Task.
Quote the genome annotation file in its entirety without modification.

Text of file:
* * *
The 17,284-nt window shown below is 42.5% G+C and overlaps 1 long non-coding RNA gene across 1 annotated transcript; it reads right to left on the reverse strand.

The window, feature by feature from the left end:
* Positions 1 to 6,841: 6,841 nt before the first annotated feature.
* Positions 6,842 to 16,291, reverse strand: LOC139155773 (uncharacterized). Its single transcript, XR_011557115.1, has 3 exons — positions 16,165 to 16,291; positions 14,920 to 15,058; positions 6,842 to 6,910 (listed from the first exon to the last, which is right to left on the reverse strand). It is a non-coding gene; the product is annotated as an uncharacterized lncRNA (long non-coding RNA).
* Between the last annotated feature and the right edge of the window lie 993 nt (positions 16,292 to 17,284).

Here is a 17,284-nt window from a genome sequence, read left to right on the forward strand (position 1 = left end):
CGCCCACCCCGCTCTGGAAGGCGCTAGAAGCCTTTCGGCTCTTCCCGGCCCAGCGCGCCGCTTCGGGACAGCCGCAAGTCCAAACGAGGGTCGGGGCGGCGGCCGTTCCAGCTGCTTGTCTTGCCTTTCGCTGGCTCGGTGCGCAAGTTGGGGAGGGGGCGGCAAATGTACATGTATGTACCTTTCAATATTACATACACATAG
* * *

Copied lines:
The 17,284-nt window shown below is 42.5% G+C and overlaps 1 long non-coding RNA gene across 1 annotated transcript; it reads right to left on the reverse strand.

The window, feature by feature from the left end:
* Positions 1 to 6,841: 6,841 nt before the first annotated feature.
* Positions 6,842 to 16,291, reverse strand: LOC139155773 (uncharacterized). Its single transcript, XR_011557115.1, has 3 exons — positions 16,165 to 16,291; positions 14,920 to 15,058; positions 6,842 to 6,910 (listed from the first exon to the last, which is right to left on the reverse strand). It is a non-coding gene; the product is annotated as an uncharacterized lncRNA (long non-coding RNA).
* Between the last annotated feature and the right edge of the window lie 993 nt (positions 16,292 to 17,284).

Here is a 17,284-nt window from a genome sequence, read left to right on the forward strand (position 1 = left end):
CGCCCACCCCGCTCTGGAAGGCGCTAGAAGCCTTTCGGCTCTTCCCGGCCCAGCGCGCCGCTTCGGGACAGCCGCAAGTCCAAACGAGGGTCGGGGCGGCGGCCGTTCCAGCTGCTTGTCTTGCCTTTCGCTGGCTCGGTGCGCAAGTTGGGGAGGGGGCGGCAAATGTACATGTATGTACCTTTCAATATTACATACACATAG